Red, White and Ble Fire Protection District board incumbents re-elected |

Red, White and Ble Fire Protection District board incumbents re-elected

Summit Daily staff report

The three contested seats on the Red, White and Blue Fire Protection District Board of Directors have been won by the three incumbents up for re-election, according to initial counts from the district’s first contested board race in years.

An estimated 326 people cast ballots in the May 8 election, the largest turnout for any election in the district’s history. The vote took on heightened importance after a wildfire scare near Breckenridge last year and a continuing dispute with the district and the county government over EMS services.

“The result of this election sends a message from our citizens that they strongly agree with and support our organization’s direction and methods of providing solid, timely and quality all-hazards emergency response services to this district,” RWB chief Jim Keating said in an email Wednesday. “The district remains open to continuing collaborative discussions with other governmental and emergency response agencies that have the common goal of the improving the quality and depth of emergency services provided to the citizens and guests of our area.”

Incumbent Board President Arch Gothard was re-elected with 170 votes, along with fellow incumbents Ken Wiegand and Dean Lippert, who drew 172 and 220 votes, respectively. All three will serve another four-year term, rejoining fellow incumbents Rich Rafferty and Jim Brook.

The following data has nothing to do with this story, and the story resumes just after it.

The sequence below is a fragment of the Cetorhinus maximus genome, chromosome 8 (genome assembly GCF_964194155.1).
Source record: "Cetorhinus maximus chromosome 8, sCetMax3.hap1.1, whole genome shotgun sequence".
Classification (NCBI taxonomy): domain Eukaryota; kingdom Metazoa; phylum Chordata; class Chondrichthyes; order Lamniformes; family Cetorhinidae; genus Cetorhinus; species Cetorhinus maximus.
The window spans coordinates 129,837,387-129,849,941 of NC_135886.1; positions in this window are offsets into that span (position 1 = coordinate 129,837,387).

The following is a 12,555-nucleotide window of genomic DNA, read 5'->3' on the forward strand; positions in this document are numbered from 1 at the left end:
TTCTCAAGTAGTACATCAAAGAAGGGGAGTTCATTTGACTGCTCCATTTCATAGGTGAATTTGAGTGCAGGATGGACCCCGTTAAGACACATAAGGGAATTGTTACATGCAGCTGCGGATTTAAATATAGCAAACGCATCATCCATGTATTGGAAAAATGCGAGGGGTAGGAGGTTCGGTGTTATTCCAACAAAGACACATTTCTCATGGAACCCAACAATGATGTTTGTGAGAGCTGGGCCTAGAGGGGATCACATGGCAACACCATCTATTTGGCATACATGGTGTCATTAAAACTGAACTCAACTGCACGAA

Candidate Brian Binge took 139 votes, and Richard Ferris earned 86. The results of the election will not be finalized until next Wednesday, May 16. The three winners will be sworn in during the next regular board meeting on May 24.

Binge and Ferris said they could offer some fresh thinking on the district’s dispute with the county over EMS services, which boiled over last year and nearly saw the district stripped of its authority to run ambulances.

The county government insisted that RWB run more out-of-county ambulance transports, joining a rotation with Summit’s other ambulance providers. The district resisted, arguing that doing so would reduce its response times.

The agencies reached an interim deal pending the results of a study by outside consultants analyzing the county’s ambulance capacity. A draft report is expected to be ready within the next several months.

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